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  • William W. Forgey, MD

Orthopedics part 2 - Joint Pain

Updated: Oct 7

Joint Pain (part 2 of a weekly series of posts focusing on Orthopedics) Excerpt from The Prepper's Medical Handbook. Page reference numbers point to more in-depth treatment and self-reliant care available within the book. Joint Pain-No Acute Injury Pain in the joint without history of injury is generally due to arthritis, bursitis, or tendinitis. Without a history of previous arthritis, the latter two are the more likely diagnosis, but the treatment is the same for all three. The most common reason for tendon or joint inflammation is overuse. French trappers frequently complained of Achilles tendinitis while snowshoeing, which they appropriately termed mal de raquette. Persons hammering, chopping wood, or playing tennis are familiar with “tennis elbow” (epicondylitis of the elbow). Tendinitis can occur in the thumb and wrist-in fact, any tendon in the body can become inflamed with overuse. Joints similarly become inflamed with repetitious activity or even unusual compression. Bricklayers and others who must work kneeling will, on occasion, encounter a patellar bursitis of the knee (called commonly housemaid's knee). Many people form bursitis flare-ups in a shoulder after repetitive arm actions or in the forearm due to the overuse of flexor tendons of the wrist. Treatment of these conditions must include adjusting the technique for the activity that seems to have caused it. By changing a grip on an axe or hoe, using the tool with a different pitch to the blades, or altering a movement in any fashion to avoid generating additional pain, the victim can try to alleviate the discomfort and avoid inflaming it more. Prior to an activity, the application of heat to the sore area helps with prevention. Immediately after aggravating the condition, applying cold is of benefit. Within an hour, return to a local heat application and continue this during the evenings. Applying a cream such as Aspercreme (other brand names are Myoflex and Mobisyl) with a dry heat might help a tendinitis, as the active ingredient (trolamine salicylate 10% concentration) penetrates the skin and provides local anti-inflammatory action. Sports creams that feel warm, such as Icy Hot, simply irritate the skin surface to cause an increased blood flow and thus provide warmth to the area. They do not have an anti-inflammatory effect, nor do they provide any benefit over the application of heat. This does not mean that these creams do not have a potentially valuable role here. It is very difficult to apply hot soaks sometimes, and these creams can serve the purpose. Topical products containing diclofenac are now widely available by prescription (brand names Voltaren 1% gel, Pennsaid, or Flector 1.3% patches). These are the most effective topical treatment possible, but the onset of relief takes a few days of application. If hot compresses seem to aggravate the pain, switch to a cold compress. Avoid making any movements that seem to cause the most pain for 5 to 7 days. Splinting may help during this period. Avoid nonuse of the shoulder for longer than 2 weeks, as it is prone to adhe sion formation, and loss of function can result. The best medication for chronic joint pain is ibuprofen from the Non-Rx Oral Medication Module due to its anti-inflammatory action; 4 tablets every 6 hours will help with joint and tendon pain. From the Rx Oral/Topical Medication Module, one could use Decadron, 4 mg, given once daily for 7 days for joint inflammation. Note: See the warning in the discussion of the use of the antibiotic Levaquin with regard to tendonitis and tendon rupture (page 286). Joint Pain-Acute Injury Immediately after a joint injury, we all want to evaluate the injury, determine how serious it is, and figure out how or if the injury may affect our whole group's survival situation. Frankly, making a precise diagnosis usually isn't possible initially, so our approach to the acute joint injury must be to look at methods of treatment and potential long-term care. The discussion on orthopedic injuries in this book considers the body by region, not by precise diagnosis of injury. Nevertheless, we must try to have some understanding of what might have happened, make an accurate prognosis early in the event, and minimize the damage while keeping the victim as functional as possible. Unusual stress across a joint can result in damage to supporting ligaments. Ordinarily this is a temporary stretching damage, but in severe cases rupture of ligaments or even fracture of bones or tears of cartilage can result. These injuries are serious problems and may require surgical repair. This is best done immediately but can be safely delayed 3 weeks. Fractures entering the joint space may result in long-term joint pain and subsequent arthritis. Cartilage tears do not heal themselves, unlike ligament, tendon, and bone damage. These frequently cause so much future pain and instability that surgical correction is required. Proper care of joint injuries must be started immediately. RICE (Rest, Ice, Compress, Elevate) forms the basis of good first aid management. Cold should be applied for the first 2 days as continuously as possible. Then apply heat for 20 minutes or longer, 4 times daily. Cold decreases the circulation, which lessens bleeding and swelling. Heat increases the circulation, which then aids the healing process. This technique applies to all injuries, including muscle contusions and bruises. Elevate the involved joint, if possible. Wrap with elastic bandage or cloth tape to immobilize the joint and provide moderate support once ambulation or use of the joint begins. Take care that the wrap pings are not so tightly applied that they cut off the circulation. Use crutches or other supports to take enough weight off an injured ankle or knee so that increased pain is not experienced. The patient should not use an injured joint if it causes pain, as this indicates further strain on the already stressed ligaments or fracture. Conversely, if use of the injured part does not cause pain, additional damage is not being done even if there is considerable swelling. If the victim must walk on an injured ankle or knee, and doing so causes considerable pain, then support it the best way possible (wrapping, crutches, decreased carrying load, tight boot for ankle injury) and realize that further damage is being done, but that, in your opinion, the situation warrants such a sacrifice. While compression is good for an acute injury, too much could cut off circulation and must be avoided. If an ankle is injured, the boot can provide needed compression, but remove it if the pain becomes intolerable. A boot can always be put back on a swollen ankle by undoing the laces and just wrapping them around the boot circumference rather than using the eyelets. Pain medications may be given as needed, but elevation and decreased use will provide considerable pain relief.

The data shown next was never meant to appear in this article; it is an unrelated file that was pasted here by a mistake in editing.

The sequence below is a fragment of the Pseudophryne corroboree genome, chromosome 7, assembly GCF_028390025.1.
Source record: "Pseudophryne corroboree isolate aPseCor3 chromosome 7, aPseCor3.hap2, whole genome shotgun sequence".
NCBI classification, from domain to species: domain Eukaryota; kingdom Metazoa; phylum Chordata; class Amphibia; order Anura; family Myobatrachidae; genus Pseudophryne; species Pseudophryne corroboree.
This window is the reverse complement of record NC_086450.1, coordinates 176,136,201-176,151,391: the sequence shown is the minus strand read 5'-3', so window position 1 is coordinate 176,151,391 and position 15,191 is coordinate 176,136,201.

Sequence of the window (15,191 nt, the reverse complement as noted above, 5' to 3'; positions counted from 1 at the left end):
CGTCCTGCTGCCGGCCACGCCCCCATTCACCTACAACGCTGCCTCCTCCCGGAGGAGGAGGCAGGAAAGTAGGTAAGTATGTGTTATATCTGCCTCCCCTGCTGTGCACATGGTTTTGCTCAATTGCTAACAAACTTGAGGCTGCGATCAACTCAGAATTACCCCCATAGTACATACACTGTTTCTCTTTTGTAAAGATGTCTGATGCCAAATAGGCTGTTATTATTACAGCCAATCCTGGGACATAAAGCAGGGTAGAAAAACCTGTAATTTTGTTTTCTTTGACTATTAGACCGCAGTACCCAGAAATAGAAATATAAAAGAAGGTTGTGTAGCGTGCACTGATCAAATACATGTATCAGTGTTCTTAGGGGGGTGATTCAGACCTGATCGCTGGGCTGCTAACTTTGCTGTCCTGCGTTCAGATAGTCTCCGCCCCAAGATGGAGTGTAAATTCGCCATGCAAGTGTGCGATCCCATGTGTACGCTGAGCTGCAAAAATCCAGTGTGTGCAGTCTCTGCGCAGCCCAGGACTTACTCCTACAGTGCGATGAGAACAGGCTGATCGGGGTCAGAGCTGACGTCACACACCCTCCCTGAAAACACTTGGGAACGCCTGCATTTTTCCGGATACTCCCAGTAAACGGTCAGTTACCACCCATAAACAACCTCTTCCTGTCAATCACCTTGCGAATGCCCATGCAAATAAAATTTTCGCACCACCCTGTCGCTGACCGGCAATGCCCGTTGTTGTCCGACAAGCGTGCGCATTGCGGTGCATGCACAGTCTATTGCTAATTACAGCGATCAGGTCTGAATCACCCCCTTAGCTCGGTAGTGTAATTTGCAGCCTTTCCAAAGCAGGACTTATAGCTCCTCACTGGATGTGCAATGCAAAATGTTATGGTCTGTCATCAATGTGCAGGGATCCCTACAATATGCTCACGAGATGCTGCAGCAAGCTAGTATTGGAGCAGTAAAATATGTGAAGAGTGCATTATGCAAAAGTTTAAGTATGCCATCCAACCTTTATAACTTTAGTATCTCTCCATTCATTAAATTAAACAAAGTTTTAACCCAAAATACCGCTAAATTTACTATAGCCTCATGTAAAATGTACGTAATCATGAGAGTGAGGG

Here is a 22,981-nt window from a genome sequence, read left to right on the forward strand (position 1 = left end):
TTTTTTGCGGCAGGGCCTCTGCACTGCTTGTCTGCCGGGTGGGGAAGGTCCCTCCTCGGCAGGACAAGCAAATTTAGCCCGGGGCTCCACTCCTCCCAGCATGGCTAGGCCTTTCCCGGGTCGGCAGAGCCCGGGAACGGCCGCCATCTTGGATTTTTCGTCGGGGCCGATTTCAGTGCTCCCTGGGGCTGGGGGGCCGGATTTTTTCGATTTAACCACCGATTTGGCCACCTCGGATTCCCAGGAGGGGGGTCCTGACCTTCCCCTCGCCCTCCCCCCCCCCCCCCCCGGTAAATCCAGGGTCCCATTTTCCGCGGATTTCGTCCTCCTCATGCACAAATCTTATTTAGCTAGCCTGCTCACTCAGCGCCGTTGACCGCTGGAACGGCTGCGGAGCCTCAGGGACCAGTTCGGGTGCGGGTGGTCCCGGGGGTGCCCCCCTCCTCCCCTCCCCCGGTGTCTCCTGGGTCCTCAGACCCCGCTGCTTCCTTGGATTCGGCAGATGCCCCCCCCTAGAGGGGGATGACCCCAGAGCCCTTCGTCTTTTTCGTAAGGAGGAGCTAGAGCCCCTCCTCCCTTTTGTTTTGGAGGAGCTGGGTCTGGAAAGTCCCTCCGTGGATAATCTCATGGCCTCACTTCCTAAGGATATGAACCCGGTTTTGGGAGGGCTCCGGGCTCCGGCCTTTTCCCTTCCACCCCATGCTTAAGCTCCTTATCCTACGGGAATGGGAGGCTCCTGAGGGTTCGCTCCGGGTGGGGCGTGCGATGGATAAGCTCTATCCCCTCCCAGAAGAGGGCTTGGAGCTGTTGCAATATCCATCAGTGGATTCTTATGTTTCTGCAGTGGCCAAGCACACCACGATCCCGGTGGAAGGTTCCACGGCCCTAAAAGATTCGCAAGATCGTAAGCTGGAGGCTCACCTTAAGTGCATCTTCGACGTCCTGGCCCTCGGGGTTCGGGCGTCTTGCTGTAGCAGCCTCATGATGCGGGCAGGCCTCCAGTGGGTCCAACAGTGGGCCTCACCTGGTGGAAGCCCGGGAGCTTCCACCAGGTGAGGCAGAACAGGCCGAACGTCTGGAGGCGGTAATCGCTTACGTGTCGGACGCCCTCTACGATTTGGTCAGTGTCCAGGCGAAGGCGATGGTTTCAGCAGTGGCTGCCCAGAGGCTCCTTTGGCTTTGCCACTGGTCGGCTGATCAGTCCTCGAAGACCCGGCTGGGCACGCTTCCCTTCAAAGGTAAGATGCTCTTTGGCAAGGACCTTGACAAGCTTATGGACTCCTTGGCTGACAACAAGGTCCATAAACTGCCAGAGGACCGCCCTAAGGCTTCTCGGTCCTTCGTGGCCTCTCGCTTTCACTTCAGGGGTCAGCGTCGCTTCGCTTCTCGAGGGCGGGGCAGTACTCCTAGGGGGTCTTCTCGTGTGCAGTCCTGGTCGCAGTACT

Be sure to check out part 3 of our Orthopedic series next week on the subject of fractures.